0609 Tulips of variegated colors bloom in profusion in a meadow roughly 300' in diameter.  When any human walks in the meadow, the stalks of the flowers bend toward the person, and a musical humming almost too soft to be heard emanates from the tulips.

0713 The delicate influence of the Enchantress of Petals, a 6th-level magic-user (ARMOR: none, HD 6, HP 10, Move 120'), keeps winter and autumn at bay in this secluded mountain vale.  Garbed in dresses made of flower petals, her fresh and tender beauty makes it impossible to attack her unless a saving throw is made at -3.  She can entice flowers of any sort to maturity in minutes, and she can make animated rose bushes with long thorns to both defend and attack (automatic 1d6 damage per round, no saving throw).
(note that at least here, unlike in some other selections of magic-users in the hexes, you get a title; though no name, motivation, alignment, purpose or point for the encounter)

0907  The people of this town (population 2600) often refer in awe to the Ice Wizard who is rumored to abide in the snowcapped mountains to the southwest (hex 0807).   Parents tell their misbehaving children "Be good, or the Ice Wizard will get you!"
(note that this entry is unusual because it is one of very few that refer to some other area; even so, we don't even get a name for the town, much less any other special features, or a map, or details on its contents!)

1101  This statue is of a long-haired woman with a long, billowing dress, all carved from pale blue crystal.  Those who gaze long at the statue will seem to hear a gentle susurrus, and will seem to see the statue's dress ripple.  If anyone attempts to harm the statue, a violent gust of wind will blow the person 30' away, doing 4d6 points of damage (save for half damage)

Anyways, you get the idea.

There's no organizations, no important NPCs (the mages, clerics, etc are all nameless).  There's no agendas or important events.  There are a tiny handful of cases where there's some connection made between one hex and another (the people of a town know about an ice wizard two hexes over, or a cleric in one hex wants to kill a monster in another hex).  There's no mention of lairs or treasures, no dungeon maps.  Even the hexmaps on the inside cover are of a featureless island with a hex-pattern overlaid, you can distinguish some area as brown and presumably mountainous, and the rest is green.  Its not a "fill in the blanks" kind of setting the way, say, Majestic Wilderlands (or any number of other settings) would be; the material here is too bizarre and frankly too useless to work well for that; it doesn't serve a purpose as inspiration for you to give it sense and structure. Instead, any attempt to create a coherent setting would be massively hampered, not helped, by the material in the book.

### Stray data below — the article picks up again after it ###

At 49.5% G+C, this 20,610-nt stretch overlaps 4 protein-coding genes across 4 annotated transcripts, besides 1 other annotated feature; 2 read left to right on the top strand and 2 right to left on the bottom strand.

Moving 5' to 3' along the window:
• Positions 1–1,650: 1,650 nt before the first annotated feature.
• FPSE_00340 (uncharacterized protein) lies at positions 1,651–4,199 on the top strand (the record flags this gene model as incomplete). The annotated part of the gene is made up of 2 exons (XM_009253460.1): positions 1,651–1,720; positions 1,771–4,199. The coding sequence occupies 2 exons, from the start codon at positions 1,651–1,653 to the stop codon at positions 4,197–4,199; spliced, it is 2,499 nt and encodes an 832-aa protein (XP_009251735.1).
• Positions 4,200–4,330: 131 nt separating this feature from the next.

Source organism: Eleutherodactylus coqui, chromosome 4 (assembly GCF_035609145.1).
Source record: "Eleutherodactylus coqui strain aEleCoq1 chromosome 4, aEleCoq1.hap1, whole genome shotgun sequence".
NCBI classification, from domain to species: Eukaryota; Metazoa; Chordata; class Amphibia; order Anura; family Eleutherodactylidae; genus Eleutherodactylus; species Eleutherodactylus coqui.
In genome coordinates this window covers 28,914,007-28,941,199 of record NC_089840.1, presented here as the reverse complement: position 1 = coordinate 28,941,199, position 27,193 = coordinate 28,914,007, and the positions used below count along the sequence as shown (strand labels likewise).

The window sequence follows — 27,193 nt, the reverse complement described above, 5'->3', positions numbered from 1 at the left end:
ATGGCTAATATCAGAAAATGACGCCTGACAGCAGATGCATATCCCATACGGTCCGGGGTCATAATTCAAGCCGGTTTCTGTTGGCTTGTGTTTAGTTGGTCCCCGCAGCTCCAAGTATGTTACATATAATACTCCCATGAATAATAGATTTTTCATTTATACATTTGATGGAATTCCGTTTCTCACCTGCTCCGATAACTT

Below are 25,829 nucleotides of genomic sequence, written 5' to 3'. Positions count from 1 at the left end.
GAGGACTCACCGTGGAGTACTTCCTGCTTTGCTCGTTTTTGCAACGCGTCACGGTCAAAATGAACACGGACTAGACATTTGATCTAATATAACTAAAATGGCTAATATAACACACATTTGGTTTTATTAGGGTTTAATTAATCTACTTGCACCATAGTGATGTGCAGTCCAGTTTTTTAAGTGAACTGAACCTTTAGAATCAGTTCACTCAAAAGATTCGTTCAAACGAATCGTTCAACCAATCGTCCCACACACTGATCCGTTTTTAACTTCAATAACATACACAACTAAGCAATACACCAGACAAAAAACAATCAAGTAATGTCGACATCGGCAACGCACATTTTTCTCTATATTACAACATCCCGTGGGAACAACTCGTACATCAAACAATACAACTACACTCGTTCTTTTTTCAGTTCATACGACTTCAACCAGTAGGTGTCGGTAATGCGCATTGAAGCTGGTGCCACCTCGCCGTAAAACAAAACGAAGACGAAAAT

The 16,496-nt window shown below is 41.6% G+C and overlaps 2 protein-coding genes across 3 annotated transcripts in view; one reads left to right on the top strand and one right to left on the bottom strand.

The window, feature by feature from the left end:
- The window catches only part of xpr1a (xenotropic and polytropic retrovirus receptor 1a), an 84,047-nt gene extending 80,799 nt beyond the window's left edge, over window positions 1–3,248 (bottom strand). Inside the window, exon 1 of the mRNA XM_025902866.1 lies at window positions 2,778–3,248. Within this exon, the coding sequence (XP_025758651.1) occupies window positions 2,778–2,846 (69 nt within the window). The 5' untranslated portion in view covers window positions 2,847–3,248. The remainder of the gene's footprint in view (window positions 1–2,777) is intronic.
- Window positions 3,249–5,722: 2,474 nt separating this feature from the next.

If I had to hazard a guess, if I didn't know better I would say "Isle of the Unknown" was written as insult propaganda; some anti-OSR fanatic from the Forge, writing a grotesque stereotype of how he imagines sandbox settings should work based on the dumbest prejudices of the most idiotic D&D games that were almost never run but exist more in the minds of those who hate that kind of game; and was then stunned to find that for some utterly inexplicable reason, James Raggi wanted to publish it.

I mean seriously, what the fuck has this McKinney guy have on Raggi?! What level of incriminating pictures does he possibly have that would compel Raggi to sell this drivel, and at such a high production value?

I mean LotFP has produced a few stinkers, a few dull books, and a few masterpieces, as well as one of the best OSR rule-sets in the business. But never anything like this before. There are meth-heads on street-corners with no gaming experience who could improv a better setting than this.

I give it two stars out of ten for the production value alone, but the content is unquestionably of negative worth. Its almost criminal that a book so pretty as a physical object could be so utterly fucking useless.

RPGPundit

Currently Smoking: Moretti Rhodesian + Gawith's Squadron Leader 

14 comments:

  1. I suspect Raggi liked it well enough to publish because all the creatures came from (or maybe just could have come from) rolls on his Random Esoteric Creature Generator.

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  2. Maybe they had all this art laying around that they had paid for and needed an excuse to sell it to us?

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  3. Joshua: You may be right.

    Scott: Nope, not even that. The art was very clearly and specifically made FOR the book.

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  4. I posted my half thoughts: http://www.cityindarkness.com/2014/04/isle-of-unknown-part-i.html

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  5. Thanks for sharing your perspective.

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  6. "There's no organizations, no important NPCs (the mages, clerics, etc are all nameless). There's no agendas or important events."